The First-Mover Paradox in Orthopedics

If your company is on the bleeding edge of disruptive innovation, history suggests that the odds are against you long term and that you need to seek an early liquidity exit.

Historically, first-movers with exciting new technologies struggle. They often struggle to find product-market-fit, struggle with surgeon adoption, struggle with medical training, and struggle with costs and scaling the business, etc.

The pioneers who first break through the technology barrier frequently face ALL of the market development challenges at the same time. By contrast, fast-followers who take the time to watch and learn, then refine the value proposition and business model tend to reap most of the rewards. Years later, a follower company figures everything out and captures the majority of the disruptive innovation value.

Disruption The First-MoverThe Follower (Bigger Rewards)
RoboticsRobodoc robot total hip surgery (1992)MAKO (2006)
Spine CagesSpineTech BAK cage (1995)Sofamor Danek (2000s)
Artificial DiscsWaldemar Link Charité disc (2004)Zimmer Spine (2010s)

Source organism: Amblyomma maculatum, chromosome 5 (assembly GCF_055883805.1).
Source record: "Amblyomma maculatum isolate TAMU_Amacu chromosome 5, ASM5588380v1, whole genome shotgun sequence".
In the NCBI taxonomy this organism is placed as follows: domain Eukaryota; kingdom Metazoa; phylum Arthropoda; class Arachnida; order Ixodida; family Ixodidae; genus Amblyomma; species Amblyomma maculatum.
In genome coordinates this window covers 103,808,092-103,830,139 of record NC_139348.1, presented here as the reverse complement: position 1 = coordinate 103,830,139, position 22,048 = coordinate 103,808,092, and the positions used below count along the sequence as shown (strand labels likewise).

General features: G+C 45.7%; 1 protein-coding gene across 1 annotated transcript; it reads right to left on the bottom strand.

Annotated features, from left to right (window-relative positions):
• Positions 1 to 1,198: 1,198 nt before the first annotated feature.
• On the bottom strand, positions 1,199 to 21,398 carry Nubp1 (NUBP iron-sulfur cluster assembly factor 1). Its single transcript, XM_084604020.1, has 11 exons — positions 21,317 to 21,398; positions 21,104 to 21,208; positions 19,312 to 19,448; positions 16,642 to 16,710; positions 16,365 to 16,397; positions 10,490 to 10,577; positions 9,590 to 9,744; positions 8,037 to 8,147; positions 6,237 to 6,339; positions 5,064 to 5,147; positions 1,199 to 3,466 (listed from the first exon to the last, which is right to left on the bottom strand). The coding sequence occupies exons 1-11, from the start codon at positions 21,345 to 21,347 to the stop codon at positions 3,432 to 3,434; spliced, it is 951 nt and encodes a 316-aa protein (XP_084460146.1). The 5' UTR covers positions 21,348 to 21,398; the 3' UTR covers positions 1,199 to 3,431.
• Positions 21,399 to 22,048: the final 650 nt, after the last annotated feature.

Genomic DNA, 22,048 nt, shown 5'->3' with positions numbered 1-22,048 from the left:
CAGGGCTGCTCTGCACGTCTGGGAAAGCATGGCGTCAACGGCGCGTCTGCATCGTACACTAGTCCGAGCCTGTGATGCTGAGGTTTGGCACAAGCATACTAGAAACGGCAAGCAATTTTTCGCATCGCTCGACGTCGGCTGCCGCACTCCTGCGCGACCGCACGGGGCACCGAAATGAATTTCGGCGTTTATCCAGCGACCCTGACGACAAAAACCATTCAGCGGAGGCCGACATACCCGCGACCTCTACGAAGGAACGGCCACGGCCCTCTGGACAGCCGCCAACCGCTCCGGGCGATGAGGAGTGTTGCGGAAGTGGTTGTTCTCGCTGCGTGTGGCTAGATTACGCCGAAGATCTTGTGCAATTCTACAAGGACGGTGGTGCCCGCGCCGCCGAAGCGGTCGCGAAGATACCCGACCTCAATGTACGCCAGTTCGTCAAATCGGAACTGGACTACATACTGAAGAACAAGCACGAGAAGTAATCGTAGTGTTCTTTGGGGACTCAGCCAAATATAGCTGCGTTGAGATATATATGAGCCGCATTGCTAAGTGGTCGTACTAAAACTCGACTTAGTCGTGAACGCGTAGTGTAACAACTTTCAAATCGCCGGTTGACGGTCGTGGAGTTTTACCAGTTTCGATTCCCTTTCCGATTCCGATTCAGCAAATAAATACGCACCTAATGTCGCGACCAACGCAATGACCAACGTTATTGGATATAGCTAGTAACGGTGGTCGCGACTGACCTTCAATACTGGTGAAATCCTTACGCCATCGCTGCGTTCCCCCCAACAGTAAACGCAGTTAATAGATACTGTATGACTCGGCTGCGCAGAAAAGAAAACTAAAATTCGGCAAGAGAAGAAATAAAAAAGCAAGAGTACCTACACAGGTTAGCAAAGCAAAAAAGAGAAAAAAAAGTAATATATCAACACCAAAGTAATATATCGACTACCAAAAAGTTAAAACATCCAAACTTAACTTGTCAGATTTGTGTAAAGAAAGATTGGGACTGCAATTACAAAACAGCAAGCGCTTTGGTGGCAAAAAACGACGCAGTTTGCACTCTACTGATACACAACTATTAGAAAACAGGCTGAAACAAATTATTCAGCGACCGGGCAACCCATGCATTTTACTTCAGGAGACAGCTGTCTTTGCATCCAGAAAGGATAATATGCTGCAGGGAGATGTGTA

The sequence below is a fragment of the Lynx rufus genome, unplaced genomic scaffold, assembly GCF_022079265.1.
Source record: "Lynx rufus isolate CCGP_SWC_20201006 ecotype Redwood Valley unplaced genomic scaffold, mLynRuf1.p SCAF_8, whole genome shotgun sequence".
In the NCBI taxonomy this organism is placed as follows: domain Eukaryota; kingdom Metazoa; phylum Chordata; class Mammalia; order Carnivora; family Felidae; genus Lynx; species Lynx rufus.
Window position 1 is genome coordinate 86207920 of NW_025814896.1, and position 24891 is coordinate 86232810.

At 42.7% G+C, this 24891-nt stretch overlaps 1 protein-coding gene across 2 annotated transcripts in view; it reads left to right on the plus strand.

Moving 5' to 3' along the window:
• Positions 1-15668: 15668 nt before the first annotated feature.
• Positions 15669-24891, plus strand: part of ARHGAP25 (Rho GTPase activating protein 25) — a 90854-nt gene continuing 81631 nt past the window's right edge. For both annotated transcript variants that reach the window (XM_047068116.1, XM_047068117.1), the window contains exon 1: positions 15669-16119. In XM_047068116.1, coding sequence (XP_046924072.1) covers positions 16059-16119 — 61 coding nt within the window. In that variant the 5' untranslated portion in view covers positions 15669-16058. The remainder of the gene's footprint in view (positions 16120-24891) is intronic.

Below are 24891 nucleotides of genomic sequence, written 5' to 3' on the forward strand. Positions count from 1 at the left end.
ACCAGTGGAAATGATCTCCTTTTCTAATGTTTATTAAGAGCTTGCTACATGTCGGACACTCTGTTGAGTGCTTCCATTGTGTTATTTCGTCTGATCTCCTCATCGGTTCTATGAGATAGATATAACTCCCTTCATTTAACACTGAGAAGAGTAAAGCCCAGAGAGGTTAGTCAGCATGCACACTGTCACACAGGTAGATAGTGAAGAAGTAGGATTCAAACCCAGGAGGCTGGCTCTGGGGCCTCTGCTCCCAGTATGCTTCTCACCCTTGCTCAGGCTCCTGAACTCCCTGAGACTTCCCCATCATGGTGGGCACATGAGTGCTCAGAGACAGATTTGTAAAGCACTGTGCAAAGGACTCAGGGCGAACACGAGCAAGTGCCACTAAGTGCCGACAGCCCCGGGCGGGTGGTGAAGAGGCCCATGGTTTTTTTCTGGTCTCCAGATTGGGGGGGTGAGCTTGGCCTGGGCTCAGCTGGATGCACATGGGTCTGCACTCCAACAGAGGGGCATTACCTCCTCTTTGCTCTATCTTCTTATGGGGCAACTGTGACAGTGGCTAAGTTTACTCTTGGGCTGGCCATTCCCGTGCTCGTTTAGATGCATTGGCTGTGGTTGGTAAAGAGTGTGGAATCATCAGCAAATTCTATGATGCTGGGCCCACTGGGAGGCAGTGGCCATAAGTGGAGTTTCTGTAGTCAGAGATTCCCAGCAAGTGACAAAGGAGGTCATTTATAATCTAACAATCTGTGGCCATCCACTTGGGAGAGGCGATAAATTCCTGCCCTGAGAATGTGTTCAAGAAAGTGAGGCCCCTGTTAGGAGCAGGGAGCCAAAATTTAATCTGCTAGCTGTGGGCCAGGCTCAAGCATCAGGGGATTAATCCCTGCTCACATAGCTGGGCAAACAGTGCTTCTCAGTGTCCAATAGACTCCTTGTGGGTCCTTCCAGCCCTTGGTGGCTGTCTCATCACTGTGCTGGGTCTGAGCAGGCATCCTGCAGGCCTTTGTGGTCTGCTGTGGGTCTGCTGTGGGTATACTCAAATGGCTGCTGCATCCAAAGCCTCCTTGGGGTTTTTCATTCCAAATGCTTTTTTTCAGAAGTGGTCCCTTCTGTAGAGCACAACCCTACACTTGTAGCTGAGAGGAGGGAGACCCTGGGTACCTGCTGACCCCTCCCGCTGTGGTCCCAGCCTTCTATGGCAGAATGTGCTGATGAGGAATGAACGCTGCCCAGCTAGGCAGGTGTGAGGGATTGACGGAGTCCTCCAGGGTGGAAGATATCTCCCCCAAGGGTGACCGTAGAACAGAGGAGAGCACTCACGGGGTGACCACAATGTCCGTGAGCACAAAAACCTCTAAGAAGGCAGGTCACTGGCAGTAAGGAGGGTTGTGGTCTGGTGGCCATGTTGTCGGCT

ARAugmedics xvision AR spine system (2019)Medtronic Mazor X Stealth (2020s)
AIProprio and Carlsmed AI (2020s)???
Examples of first-movers and followers in orthopedics.

For example, SpineTech was the first with spine cages, but Sofamor Danek captured most of the rewards. Similarly, Robodoc was an early player in robotics, but MAKO ultimately captured the rewards.

Looking forward to the next disruptive innovation, it’s clearly AI.

AI is destined create a significant shift in orthopedic medicine. Those who win in the first phase of AI development may not be the ones leading by the end.

Therefore, I urge disruptive first-mover companies to monetize their innovations or take money off the table as quickly as possible because the future is unpredictable. The more disruptive the technology, the greater the uncertainty and potential for change.